Step #1: Identify the Wires on the 20 Pin (or 24 Pin) ConnectorPrevNext
- The wires on the main 20 pin (or 24 pin) connectors are color coded. These are the same for all ATX power supplies: 3.3V wires are orange; +5V wires are red; -5V wires (if they are present) are white; +12V wires are yellow; -12V wires are blue; ground wires are black.
- The green wire is the "power on" sensor. This wire is internally connected to 5V with a pull-up resistor. If you connect this wire to ground (any black wire) the power supply will turn on.
- The purple wire is the +5 "stand by" power. This outputs a 5V signal even if the rest of the power supply has not yet turned on, allowing you to power any circuit that might control the ON/OFF signal.
- The gray "power good" indicator is at 5V if each of the output wires is operating at the correct voltages.
- To make the connections easier to identify, I used colored markers to color code each slot on the 20 pin connector.
Step #4: Drill Holes for the Banana Jack Terminals and the Power SwitchPrevNext
- I used four pairs of Banana jack connectors for the outputs, so I marked eight locations evenly spaced on the top of the housing. Then I drilled holes that where just big enough for the mounting screws. I also drilled a hole for the power switch on the right side.
- Once all the holes are drilled, insert the switch and the power terminals and fasten them in place.
Step #7: Attach the Banana Jack Terminals to the HousingPrevNext
- I attached the banana jack terminals to the top of the housing in two rows. The red terminals are for the positive 3.3V, 5V and 12V connections; the black terminals are for ground.
- Insert the post of each terminal into the holes and tighten them in place with their screws.
Step #9: Connect the Wires to the Appropriate TerminalsPrevNext
- Connect the black wire to the first black terminal, then connect the other black terminals to the first one with short jumper wires. I also connected the wire from the power switch to the nearest black terminal.
- I connected the rest of the wires in ascending order according to their voltages. Begin with the 3.3V wire (orange) on the far left, then the 5V wire (red), the +12V wire (yellow), and the -12V wire (blue).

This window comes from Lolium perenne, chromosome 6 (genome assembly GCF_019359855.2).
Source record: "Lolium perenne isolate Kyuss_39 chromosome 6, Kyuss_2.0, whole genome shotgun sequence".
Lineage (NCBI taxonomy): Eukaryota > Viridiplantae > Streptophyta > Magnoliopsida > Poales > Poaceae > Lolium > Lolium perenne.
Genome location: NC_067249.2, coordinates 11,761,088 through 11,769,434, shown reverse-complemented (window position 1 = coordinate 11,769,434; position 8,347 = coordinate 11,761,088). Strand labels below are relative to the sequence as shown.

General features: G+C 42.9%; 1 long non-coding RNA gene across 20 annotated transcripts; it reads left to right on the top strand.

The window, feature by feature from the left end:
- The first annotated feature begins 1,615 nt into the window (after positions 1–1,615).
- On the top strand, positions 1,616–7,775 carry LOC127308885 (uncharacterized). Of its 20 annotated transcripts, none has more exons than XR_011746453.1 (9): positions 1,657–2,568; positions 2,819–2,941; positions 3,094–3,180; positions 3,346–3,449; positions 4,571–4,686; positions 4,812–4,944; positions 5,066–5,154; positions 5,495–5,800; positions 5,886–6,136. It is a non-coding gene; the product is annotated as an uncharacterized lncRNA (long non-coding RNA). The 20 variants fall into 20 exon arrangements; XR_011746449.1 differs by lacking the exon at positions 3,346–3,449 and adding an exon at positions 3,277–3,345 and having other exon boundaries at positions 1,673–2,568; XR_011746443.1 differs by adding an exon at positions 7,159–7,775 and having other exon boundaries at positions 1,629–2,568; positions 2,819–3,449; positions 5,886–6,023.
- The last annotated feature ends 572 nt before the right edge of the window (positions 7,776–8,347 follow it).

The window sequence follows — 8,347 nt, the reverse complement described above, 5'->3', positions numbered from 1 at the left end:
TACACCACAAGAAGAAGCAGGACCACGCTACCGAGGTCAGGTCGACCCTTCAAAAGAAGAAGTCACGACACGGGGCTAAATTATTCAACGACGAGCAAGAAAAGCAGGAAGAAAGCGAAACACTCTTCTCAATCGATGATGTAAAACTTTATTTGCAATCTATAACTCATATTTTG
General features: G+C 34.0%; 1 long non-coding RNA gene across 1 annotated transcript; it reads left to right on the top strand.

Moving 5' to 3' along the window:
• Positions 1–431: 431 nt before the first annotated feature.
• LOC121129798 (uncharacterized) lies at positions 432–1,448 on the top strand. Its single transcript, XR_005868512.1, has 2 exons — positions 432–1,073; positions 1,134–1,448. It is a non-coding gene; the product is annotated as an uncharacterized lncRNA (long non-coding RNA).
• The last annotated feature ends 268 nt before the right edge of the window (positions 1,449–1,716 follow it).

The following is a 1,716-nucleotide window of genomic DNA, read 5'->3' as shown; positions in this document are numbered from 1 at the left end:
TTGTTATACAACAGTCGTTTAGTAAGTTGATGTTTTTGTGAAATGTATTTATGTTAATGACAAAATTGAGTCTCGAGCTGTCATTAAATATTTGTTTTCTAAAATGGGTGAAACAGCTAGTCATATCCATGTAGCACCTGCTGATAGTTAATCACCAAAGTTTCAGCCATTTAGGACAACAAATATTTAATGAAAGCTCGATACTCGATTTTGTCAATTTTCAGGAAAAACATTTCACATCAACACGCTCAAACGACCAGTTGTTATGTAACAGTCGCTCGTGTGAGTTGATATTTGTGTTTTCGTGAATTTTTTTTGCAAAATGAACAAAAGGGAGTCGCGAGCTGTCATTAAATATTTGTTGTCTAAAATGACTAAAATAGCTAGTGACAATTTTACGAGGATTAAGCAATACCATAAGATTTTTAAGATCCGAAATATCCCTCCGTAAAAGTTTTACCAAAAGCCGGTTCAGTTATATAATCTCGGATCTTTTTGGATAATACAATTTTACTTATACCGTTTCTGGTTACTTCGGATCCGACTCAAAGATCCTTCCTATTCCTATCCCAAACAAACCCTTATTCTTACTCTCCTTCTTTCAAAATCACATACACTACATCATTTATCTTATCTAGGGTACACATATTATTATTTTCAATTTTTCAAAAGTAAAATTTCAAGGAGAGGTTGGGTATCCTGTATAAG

Step #10: If Necessary, Add a 10W Resistor to Meet the Minimum Load RequirementPrevNext
- Many power supplies will not stay on unless the output reaches a certain minimum power requirement. To test if your power supply has this requirement, press the power button and wait for a few minutes. If it shuts itself off, then you know that your power supply has a minimum output requirement.
- To take care of this, you can add a power resistor between the 5V terminal and ground. In most cases, a 10 watt 10 ohm resistor will work. In very rare cases, you may also have minimum output requirements on the 12V pin and the 3.3V pin. This will require additional power resistors.
- These power resistors create a lot of heat, so if you add a power resistor, make sure that your project housing has adequate ventilation. In some cases you may even need to add a small PC fan to help dissipate the heat.
Step #12: Add a USB Power Outlet (optional)PrevNext
- Another optional connector that you can add is a USB outlet. This will let you run any device that is powered by a USB port. To add this kind of connector, I recommend using a USB extension cord. Cut the cord in half — we want to use the piece with the female connector on the end. Next, separate the internal wires at the end. Strip the insulation off of the ends of the red and black wires and add a spade connector to each one. Connect the red wire from the USB cable to the red wire from the power supply. Connect the black wire from the USB cable to the black wire from the power supply.
- Once the wires are connected, mount it to the side of the housing. Trace the outline of the USB connector onto the side of the housing, then use a sharp knife or a rotary tool to cut it out. You can glue the USB connector to the side of the housing. I recommend using JB Weld, just like you did for the 20 pin power supply connector.
Step #13: Add Labels For Each Pair of TerminalsPrevNext
- To help keep track of the different voltage outlets, I labeled each pair of terminals. You can print out a simple label and attach it to the top face of the housing between the positive and negative terminals.